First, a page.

Politicians love private insurance. The health care industry loves private insurance.
- And so this very expensive part of the health care system will keep getting more expensive, Axios’ Bob Herman writes from at the conclusion of the JPMorgan Health Care Conference in San Francisco.
“Prices are definitely going up,” Owen Tripp, CEO of health tech startup Grand Rounds, told Bob this week at the conference.
- His company’s vast amount of commercial health data shows big increases in what companies are spending on hospitals, doctors, specialty drugs, devices and out-of-network services.
What they’re saying: Many in the industry admit price inflation has been hammering the commercial markets for years.
- “Cost per unit is the primary driver,” Cigna CEO David Cordani said. He did not mention the exploding costs of administering health insurance.
- As Bob reported earlier in the week, executives from Intermountain Healthcare acknowledged during the conference that “the No. 1 cause of personal bankruptcy is our industry” — but then plunged into telling investors all about the hospital’s strong margins.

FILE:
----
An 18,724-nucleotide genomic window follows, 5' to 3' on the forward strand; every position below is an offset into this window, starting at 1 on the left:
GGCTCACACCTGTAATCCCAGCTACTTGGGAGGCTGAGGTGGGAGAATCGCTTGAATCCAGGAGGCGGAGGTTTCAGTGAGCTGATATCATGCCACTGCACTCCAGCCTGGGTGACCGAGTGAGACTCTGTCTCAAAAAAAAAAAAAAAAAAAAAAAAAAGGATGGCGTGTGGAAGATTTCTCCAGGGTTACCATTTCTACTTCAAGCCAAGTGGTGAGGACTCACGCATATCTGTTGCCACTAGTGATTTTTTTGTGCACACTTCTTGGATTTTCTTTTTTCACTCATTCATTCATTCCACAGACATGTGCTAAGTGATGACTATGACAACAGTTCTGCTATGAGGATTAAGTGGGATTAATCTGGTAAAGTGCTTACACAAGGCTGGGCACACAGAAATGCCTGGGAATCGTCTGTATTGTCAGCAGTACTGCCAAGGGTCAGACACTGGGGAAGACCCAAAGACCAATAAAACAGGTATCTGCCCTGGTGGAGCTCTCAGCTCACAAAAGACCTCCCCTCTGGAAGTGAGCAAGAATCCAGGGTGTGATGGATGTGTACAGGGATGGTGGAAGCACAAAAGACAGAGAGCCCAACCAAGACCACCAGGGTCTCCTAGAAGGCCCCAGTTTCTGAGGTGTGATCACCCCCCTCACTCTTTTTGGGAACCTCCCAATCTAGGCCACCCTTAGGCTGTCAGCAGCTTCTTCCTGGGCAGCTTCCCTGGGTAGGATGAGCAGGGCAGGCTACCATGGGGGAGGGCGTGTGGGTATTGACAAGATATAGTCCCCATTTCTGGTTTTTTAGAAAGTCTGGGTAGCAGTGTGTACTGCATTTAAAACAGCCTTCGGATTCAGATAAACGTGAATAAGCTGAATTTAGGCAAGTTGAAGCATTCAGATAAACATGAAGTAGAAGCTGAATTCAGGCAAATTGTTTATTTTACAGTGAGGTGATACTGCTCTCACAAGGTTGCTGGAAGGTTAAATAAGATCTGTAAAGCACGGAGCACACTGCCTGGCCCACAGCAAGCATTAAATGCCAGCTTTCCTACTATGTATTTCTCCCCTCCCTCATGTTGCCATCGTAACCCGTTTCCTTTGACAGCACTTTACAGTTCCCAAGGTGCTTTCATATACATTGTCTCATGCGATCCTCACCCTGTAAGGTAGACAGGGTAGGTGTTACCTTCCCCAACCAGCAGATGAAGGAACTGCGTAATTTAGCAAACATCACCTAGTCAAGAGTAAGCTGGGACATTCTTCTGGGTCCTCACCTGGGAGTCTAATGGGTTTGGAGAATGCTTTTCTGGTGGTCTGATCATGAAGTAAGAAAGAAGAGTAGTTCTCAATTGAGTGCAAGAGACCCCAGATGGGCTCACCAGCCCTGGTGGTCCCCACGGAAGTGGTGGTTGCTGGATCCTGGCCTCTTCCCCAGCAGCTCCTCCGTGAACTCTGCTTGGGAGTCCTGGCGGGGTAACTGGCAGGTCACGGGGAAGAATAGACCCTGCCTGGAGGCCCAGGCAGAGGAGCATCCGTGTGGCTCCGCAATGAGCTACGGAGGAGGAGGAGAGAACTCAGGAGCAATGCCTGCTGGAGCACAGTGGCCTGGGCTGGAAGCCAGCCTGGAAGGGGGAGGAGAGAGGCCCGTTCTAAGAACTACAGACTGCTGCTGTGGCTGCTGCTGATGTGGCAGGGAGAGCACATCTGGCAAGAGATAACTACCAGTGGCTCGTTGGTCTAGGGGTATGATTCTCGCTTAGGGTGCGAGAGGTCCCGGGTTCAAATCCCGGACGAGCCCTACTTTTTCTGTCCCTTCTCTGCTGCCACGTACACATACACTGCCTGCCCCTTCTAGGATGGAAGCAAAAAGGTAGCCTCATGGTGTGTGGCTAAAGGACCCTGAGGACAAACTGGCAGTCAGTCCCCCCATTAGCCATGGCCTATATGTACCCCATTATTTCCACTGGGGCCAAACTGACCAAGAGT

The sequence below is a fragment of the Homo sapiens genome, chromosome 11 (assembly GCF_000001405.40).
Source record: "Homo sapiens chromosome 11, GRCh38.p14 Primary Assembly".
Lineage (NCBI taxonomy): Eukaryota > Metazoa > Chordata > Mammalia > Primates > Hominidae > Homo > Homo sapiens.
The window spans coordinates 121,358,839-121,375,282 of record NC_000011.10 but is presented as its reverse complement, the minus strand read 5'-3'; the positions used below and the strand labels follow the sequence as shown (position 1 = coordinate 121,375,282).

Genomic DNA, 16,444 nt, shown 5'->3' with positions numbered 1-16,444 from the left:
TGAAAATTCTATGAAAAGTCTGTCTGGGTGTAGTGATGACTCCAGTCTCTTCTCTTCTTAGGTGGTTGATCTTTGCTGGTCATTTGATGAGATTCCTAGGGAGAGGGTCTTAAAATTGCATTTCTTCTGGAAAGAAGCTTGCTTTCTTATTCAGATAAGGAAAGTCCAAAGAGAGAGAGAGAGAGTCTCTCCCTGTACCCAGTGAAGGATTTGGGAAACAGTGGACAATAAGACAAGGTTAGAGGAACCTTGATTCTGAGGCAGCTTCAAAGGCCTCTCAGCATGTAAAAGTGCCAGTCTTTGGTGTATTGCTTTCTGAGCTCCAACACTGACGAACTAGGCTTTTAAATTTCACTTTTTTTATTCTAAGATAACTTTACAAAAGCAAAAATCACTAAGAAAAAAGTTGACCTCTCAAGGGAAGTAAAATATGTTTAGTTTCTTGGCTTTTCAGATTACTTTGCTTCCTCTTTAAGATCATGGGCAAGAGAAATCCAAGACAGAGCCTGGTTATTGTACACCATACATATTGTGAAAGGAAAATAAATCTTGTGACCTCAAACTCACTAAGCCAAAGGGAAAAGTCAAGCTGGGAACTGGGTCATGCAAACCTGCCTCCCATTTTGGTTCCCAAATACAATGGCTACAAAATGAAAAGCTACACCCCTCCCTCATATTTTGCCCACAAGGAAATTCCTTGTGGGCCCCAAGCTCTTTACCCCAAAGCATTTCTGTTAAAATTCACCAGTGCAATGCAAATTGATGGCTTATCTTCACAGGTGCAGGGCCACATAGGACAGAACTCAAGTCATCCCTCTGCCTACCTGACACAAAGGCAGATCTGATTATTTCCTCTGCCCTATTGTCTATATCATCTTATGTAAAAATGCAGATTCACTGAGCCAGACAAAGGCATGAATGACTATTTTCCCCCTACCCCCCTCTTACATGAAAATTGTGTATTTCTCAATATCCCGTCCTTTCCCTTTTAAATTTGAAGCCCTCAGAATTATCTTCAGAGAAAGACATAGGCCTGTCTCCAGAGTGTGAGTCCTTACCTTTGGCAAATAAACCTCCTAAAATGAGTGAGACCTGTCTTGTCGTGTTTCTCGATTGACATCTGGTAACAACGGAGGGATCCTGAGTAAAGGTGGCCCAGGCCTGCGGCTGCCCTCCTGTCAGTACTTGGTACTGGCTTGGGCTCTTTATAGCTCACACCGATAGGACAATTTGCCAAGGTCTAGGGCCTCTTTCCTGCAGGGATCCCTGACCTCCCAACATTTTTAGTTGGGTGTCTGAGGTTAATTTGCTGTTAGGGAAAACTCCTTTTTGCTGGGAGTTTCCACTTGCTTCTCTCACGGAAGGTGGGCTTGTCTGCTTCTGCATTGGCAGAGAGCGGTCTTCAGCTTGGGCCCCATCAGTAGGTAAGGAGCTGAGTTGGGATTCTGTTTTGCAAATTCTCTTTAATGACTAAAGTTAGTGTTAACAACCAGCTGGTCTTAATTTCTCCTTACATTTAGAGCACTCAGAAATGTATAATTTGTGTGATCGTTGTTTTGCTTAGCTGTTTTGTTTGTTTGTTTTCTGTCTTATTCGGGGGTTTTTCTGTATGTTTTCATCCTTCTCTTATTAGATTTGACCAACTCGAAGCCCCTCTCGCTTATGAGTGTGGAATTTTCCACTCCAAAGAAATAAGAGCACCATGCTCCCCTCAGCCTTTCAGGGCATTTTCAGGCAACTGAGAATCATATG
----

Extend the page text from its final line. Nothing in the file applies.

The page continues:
The other side: Hospital executives said they charge commercial plans higher prices to make up for the lower rates they get from Medicare and Medicaid.
- But the evidence shows that explanation doesn’t hold water.
The bottom line: The private market is the main pot of money that everyone is chasing at the JPMorgan conference, and most in the industry don’t see the rising spending within that market as a problem.